Not so with submission. Different agents do it differently, but they can't just send to 40 editors at once. Most publishers only let you send to one editor per imprint at a time. Some imprints only let you send to one editor at that imprint. Some publishers only let you send to one imprint, period. You may or may not know who is reading at any given time. In my experience, neither knowing nor not knowing makes the process any easier.
Here are some things no one tells you about submission:
- You are not the exception. You are the rule. All those people getting massive deals with life-changing money overnight? Those are your friends. Friends of friends. People in your social group. But not you. Never assume it will be you, because you'll only be disappointed. Go watch He's Just Not That Into You. Memorize it. You're not the exception, you're the rule.
- It's impossible to think about anything else most of the time.
- You try to distract yourself by making a list of all the things you'll do with that advance when it comes in, then realize one day that the items on it total about $40 million.
- Your non-writing friends don't understand. Your writing friends get sick of listening to you talk about it. There will be days when you don't want to talk to anyone.
- You resent your friends for getting book deals when you didn't (and, in your mind, never will).
- When your friends with book deals have (legitimate) complaints about the process, you turn into a screaming hell beast on them. Because, after all, how can you be frustrated when you are LIVING THE DREAM?!
- You write long, pissed-off blog posts that other people would probably benefit from reading, then delete them.
- You cry. A lot.
- When people say "work on a new project," you want to dive through the computer and strangle them. That's awesome advice for people who sell on sub in about six weeks. After a year or more, chances are, if I haven't written something new already, I'm not going to want to.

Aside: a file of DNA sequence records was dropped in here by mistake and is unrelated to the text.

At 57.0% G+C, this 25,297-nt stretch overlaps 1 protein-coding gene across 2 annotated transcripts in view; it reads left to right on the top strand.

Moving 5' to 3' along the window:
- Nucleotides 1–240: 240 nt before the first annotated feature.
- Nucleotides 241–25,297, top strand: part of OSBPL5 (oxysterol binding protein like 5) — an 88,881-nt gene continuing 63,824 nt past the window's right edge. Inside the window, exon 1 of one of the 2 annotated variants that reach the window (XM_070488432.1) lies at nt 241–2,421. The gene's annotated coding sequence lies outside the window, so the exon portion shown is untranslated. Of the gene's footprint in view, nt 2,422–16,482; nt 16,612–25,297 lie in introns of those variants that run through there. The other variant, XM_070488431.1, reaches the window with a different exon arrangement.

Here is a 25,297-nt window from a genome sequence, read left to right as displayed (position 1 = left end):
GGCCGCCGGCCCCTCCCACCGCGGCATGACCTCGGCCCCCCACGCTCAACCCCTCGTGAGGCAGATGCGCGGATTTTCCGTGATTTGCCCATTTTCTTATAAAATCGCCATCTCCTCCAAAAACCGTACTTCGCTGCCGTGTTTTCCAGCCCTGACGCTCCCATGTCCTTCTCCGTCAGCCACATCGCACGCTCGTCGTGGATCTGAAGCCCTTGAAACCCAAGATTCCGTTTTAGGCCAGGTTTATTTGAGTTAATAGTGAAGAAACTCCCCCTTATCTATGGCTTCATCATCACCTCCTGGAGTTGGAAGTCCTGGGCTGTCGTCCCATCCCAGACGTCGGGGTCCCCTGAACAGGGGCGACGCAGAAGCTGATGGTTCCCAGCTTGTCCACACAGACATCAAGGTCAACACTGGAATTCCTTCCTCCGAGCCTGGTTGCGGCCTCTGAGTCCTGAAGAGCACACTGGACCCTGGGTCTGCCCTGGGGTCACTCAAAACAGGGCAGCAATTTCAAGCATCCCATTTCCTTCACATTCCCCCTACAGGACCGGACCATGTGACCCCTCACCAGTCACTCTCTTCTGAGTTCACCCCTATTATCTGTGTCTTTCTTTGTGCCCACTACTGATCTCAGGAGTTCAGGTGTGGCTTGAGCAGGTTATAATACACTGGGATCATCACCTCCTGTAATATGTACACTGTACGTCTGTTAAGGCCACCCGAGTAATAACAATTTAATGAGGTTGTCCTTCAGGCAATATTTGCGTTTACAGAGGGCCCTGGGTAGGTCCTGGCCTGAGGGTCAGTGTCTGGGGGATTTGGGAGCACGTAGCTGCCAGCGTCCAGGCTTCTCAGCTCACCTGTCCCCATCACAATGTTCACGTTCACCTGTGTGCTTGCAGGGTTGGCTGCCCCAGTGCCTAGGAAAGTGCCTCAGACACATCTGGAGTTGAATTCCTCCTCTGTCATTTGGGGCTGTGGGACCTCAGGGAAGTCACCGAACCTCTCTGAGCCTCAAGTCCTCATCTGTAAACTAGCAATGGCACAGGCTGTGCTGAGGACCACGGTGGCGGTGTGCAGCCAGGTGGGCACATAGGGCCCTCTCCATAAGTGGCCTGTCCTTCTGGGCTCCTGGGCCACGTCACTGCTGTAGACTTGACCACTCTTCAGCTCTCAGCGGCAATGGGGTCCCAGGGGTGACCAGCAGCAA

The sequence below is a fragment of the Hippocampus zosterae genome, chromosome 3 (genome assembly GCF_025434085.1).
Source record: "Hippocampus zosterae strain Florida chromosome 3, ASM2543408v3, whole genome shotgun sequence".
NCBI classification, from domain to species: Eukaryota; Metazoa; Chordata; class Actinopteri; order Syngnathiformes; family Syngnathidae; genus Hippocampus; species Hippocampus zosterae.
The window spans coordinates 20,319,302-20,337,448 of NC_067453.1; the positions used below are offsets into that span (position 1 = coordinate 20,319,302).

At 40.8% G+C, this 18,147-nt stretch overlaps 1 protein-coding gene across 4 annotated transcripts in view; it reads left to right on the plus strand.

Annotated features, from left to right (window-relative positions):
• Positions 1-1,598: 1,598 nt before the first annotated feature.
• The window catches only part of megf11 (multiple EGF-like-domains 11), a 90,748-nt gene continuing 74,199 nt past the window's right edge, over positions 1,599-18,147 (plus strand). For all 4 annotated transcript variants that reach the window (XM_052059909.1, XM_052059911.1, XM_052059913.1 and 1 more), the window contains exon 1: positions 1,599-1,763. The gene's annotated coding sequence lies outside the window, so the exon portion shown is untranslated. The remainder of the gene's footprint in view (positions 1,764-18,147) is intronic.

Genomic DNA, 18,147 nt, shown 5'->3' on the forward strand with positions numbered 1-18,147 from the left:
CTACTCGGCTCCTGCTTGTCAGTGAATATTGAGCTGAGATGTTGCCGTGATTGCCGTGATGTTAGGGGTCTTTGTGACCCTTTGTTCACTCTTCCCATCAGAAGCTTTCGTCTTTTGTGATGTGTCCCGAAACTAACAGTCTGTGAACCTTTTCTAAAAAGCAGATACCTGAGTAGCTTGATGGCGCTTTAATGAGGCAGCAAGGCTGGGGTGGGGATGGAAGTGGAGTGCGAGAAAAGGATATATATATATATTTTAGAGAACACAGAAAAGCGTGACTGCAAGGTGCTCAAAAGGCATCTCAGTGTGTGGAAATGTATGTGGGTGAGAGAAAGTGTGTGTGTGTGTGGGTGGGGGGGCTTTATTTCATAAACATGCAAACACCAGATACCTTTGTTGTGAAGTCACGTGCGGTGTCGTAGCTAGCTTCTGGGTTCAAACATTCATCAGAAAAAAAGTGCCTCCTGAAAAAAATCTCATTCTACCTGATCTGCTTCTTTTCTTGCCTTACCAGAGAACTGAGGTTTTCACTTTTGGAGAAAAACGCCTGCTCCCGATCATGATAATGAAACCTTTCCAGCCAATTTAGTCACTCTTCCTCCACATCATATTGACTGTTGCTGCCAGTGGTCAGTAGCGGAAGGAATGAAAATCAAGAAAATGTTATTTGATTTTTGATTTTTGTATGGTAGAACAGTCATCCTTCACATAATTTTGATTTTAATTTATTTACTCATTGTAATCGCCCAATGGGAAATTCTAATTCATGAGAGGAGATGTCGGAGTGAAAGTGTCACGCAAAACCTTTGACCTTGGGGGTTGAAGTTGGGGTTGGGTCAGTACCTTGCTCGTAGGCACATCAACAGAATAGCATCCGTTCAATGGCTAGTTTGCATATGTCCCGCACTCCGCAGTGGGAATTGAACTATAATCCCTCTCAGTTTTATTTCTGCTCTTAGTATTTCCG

- You might show up at work, but you're just going through the motions, doing what needs to be done in order not to get fired, dreaming about the day you can quit.
- Weekends are the enemy. Editors don't send offers on weekends.
- Lots of naps. Long naps, sometimes more than once a day.
- When the world mourns celebrities - celebrities you love - you're already too down to care.
- No news really is no news. Editors are very busy, and if you haven't heard anything probably just means they haven't read it yet.
- Knowing #14 in your head means nothing, and each day you don't get a response, you'll be certain the editors with your manuscript are secretly hating your guts for having written it.
The point of this post was supposed to be to share something helpful or inspiring, but really all I can tell you is: figure out what works best for you. Distract yourself if you can. I spent a lot of time at the gym, burning frustration. It helps with the stress, but also offset the thousand pounds or so of cookie dough I ate. And remember - it'll all be worth it if an editor comes back with a yes.